It is really that good. I might not be switching to it because I am still a precision guy that enjoy my Dunlop Srixon CX 200 Tour, but I would love to have at least one in my bag for those days when inspiration strikes. Or for times when I just want to change it up a bit. Tennis for sure feels easier with the Clash. Well done by Wilson* for trying something new with a lower-stiffness frame that takes out a page from the success of the Pure Aero, but solves one of the biggest issues with its rival – the stiffness.

Wilson Clash Racquet Review - Complete

*On a side note I hope that Wilson steps up their quality control and makes sure the specs of different frames don’t vary too much. I’ve bought Wilson racquets in the past and been disappointed to see a relatively large variation between two-three racquets of the same model and a search on a tennis forum will confirm that I am not alone.  If they can keep it within a +-4 gram tolerance and only a few 0.pts when it comes to balance, I’d be more confident in stocking up on a few Clash racquets when they are released…

Wilson Clash Racquet Review – Video version

What do you think of the Wilson Clash? Overhyped or something just right?

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31 comments

Mashu December 26, 2018 - 2:17 am

So If I understand correctly, as a Pure Drive user who loves abusing drop shots. This is the perfect racket ?!

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Vedran December 26, 2018 - 9:50 am

Hi,

I’m really curious about this racquet. Could you please compare this racquet vs Prince Phantom 100P Pro?

Thanks!

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Alex December 26, 2018 - 3:16 pm

How’s it play compared to the pure strike 16×9?

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Tennisnerd December 27, 2018 - 9:17 am

Hi Alex,
It plays softer, gives a bit more spin and has a bigger sweet spot. You get a bit more control with the Pure Strike though. Cheers / J

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Thomas December 26, 2018 - 5:38 pm

Hi, can you compare this one over the k7 red?

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Tennisnerd December 27, 2018 - 9:18 am

Hi Thomas,
Good question. The play similar in a way. Flexible, spin-friendly, decent power. I like them both. The sweet spot and power level is a bit bigger on the Clash, but these are two racquets I will keep recommending. Cheers / J

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Thomas December 27, 2018 - 11:18 am

Thanks, control and stability better at wilson or k7?

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David January 18, 2019 - 6:53 pm

If you want to see the retail paint job for this racquet, look up Nicole Gibbs playing at the 2019 Australian Open. She’s got the Clash with a some lead strips at 3-9 in the retail paint job. The Prototype paint job looks alot more interesting IMO.

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Tennisnerd January 21, 2019 - 7:43 am

Yeah, you are right! Weird decision to go live with the paint job like that. I have actually seen the paint job up close but promised Wilson not to disclose it prematurely.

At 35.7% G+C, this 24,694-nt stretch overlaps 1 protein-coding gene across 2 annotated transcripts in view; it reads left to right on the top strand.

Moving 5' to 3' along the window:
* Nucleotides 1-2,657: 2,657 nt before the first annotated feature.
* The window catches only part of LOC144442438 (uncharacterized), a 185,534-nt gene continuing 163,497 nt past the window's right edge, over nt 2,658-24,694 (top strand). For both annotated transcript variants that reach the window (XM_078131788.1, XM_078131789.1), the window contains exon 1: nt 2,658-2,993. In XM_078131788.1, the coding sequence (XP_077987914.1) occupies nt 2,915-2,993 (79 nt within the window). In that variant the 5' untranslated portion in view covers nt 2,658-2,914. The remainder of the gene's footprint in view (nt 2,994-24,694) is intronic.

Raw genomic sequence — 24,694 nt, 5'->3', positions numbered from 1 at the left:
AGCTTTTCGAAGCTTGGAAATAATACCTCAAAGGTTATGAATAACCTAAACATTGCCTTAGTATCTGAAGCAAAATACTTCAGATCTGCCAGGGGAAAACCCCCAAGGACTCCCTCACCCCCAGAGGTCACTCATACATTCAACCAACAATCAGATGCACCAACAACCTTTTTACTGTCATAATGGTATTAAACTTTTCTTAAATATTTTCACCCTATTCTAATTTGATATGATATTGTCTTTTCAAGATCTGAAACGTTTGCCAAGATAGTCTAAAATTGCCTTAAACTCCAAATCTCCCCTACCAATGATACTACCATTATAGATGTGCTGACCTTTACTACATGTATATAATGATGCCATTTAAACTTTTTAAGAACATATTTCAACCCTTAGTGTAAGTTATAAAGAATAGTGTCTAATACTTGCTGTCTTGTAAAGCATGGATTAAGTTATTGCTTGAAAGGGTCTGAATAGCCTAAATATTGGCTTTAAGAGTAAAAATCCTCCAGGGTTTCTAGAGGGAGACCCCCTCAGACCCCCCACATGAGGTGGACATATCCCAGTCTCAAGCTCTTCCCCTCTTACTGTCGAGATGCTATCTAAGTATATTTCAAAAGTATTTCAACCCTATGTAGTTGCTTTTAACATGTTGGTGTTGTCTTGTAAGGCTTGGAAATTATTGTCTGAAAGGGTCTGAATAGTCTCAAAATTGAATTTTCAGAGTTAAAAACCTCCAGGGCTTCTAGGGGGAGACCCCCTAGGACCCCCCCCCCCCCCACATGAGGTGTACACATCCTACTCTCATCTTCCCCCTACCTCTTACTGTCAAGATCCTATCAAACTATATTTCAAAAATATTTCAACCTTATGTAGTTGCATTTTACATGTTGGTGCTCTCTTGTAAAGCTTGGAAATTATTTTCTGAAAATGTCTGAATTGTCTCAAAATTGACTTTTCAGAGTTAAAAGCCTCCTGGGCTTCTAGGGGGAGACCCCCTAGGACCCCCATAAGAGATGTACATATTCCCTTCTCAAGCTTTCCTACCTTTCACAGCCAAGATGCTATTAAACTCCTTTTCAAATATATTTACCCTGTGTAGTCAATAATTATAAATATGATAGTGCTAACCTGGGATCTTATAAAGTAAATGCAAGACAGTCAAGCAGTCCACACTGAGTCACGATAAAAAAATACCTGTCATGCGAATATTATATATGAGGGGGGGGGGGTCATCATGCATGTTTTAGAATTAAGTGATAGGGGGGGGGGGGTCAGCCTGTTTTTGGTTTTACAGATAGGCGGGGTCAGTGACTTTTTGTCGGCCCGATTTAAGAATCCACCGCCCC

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Pete February 5, 2019 - 10:06 pm

We fans of skinny, soft sticks would love to hear your answer to Vedran above (Dec 26) on how the Clash compares to Phantom Pro 100P. Latest Clash specs out say there’s a slightly heavier Tour model but it is still shy of 310g strung, 16×19, and 24+mm beam. I’m learning to love open string patterns, and I would weight up the Clash with leather & lead, but the visual of a 24+ beam is my biggest psychological obstacle. If the beam were 21 or less, I’d seriously consider pre-ordering one without a demo just because the sneak demos and hype are so good. But that beam width just scares me to look at it (obviously I’m not a fan of wide mouth Babs…but now Phantoms, older Prince Tours, C10Pros before the flexy Tours, PS85s when my arm and eyes were young). Thanks!

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Tennisnerd February 6, 2019 - 5:31 pm

The Phantom Pro 100P is a thin box-beam racquet so it carves the ball, offers a really nice feel, but not really the spin or power of the Clash. I know what you mean with thick beams, but the Clash doesn’t feel too thick to me. But I would recommend to demo, feel is highly subjective. The precision is better with the Phantom, but tennis is easier with the Clash. Hope that makes sense. Too good racquets, just different.

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John W February 11, 2019 - 4:37 pm

How’s this compare to the Kobra series Wilson had around 2012 , those had a low RA 16×19 100in head and looked like the aero ?
I still use the kobra tour myself

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Tennisnerd February 12, 2019 - 8:59 am

Wow, brings me back! I used to own and enjoy the Kobra Tour. This one has a bit more flex from the string bed, more of a catapult feel than the Kobra (which is also a nice stick). Quite unique, so I recommend you to demo it. Cheers / J

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Stephanie Dixon February 23, 2019 - 6:07 am

After coming back this month from golfers elbow, I’m now playing with pro kennex kiQ tour, the model before this years. How does this Wilson compare as for arm friendliness? Shoukdnt I stick to a 98 inch racket vs larger?

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Tennisnerd February 24, 2019 - 10:32 am

Hi Stephanie,
The Wilson Clash is plenty arm-friendly. If you are happy with what you are using, stay with that! There will be a Clash 98 later on this year if you want to try that one.

Regards / Jonas

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Teoman Cem Kadioglu March 4, 2019 - 6:16 pm